Learn and Unlearn
Why does it matter?
The extent of our climate emergency has been concealed from us for decades through euphemisms, fake news, and deliberate acts of duplicity perpetrated by governments and corporations. Coming to terms with this is terrifying and it raises all kinds of agonising questions about what we can believe and who we can trust.
Equally excruciating is the acknowledgement that, for far too long, we have been the willing accomplices to our own deception. There is certainly no shortage of information out there so what’s stopping us from learning the truth?
With so much information out there, even trying to decide where to start can feel overwhelming to the point of paralysis. And once you know, you have to live as though you know what you know. But in the end, protecting ourselves or others from painful truths about our planet is exhausting, isolating, and anxiety provoking as unexpressed fears and feelings mount up over time.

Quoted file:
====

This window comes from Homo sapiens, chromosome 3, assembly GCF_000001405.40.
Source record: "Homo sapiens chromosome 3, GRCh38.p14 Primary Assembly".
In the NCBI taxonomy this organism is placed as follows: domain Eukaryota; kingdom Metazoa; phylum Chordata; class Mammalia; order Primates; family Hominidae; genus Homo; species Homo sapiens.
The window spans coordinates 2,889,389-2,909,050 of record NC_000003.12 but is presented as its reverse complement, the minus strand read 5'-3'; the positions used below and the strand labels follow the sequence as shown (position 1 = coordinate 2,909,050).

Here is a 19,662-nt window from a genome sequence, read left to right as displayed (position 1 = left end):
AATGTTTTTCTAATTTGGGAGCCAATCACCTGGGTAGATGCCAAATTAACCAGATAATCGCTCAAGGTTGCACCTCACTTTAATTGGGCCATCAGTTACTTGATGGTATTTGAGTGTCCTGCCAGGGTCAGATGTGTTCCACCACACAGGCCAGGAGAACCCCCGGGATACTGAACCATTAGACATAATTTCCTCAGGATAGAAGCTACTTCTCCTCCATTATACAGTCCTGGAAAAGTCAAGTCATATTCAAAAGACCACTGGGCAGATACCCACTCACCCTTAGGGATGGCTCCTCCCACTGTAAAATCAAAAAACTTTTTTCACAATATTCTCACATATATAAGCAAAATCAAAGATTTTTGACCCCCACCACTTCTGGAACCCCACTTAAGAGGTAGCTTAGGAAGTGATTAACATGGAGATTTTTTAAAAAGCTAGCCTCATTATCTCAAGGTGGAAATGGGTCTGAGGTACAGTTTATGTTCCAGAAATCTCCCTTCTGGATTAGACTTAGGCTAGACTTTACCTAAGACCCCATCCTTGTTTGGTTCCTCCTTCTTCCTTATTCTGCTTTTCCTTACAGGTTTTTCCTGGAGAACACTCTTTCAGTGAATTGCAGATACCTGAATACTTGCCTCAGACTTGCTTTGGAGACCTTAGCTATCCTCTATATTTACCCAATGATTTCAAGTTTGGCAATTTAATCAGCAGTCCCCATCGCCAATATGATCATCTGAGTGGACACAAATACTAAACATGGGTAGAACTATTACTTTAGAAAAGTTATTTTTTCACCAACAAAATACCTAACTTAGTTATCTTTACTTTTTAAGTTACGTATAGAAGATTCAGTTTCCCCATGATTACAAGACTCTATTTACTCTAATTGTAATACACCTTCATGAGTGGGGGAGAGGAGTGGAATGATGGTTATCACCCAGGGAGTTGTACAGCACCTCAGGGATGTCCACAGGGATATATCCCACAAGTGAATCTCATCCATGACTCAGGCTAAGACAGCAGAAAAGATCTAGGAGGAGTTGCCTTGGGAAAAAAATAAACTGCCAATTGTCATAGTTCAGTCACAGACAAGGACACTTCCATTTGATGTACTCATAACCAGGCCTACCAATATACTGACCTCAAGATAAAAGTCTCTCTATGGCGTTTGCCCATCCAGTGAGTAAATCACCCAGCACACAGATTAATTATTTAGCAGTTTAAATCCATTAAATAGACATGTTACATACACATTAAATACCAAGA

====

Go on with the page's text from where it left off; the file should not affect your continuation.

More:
On the other hand, learning about the problems of climate crisis builds resilience. Exploring possible responses can alleviate the sense of helplessness that often accompanies eco-anxiety.
It is also important to consider the bigger picture implications of choosing whether or not to want to learn the truth. As an attitude, ‘wanting to know’ supports us to be responsible, curious, and empathetic. An attitude of ‘not wanting to know’ invites apathy and denial. Choosing to learn is an expression of ‘wanting to know.’
Just as important as choosing to learn is the willingness to unlearn the habits of mind and ways of being in the world that we are coming to recognise as being dangerous and destructive. These include, but are not limited to, the attitudes that lead to ecocide, sexism, misogyny, racism, homophobia, and violence against First Peoples.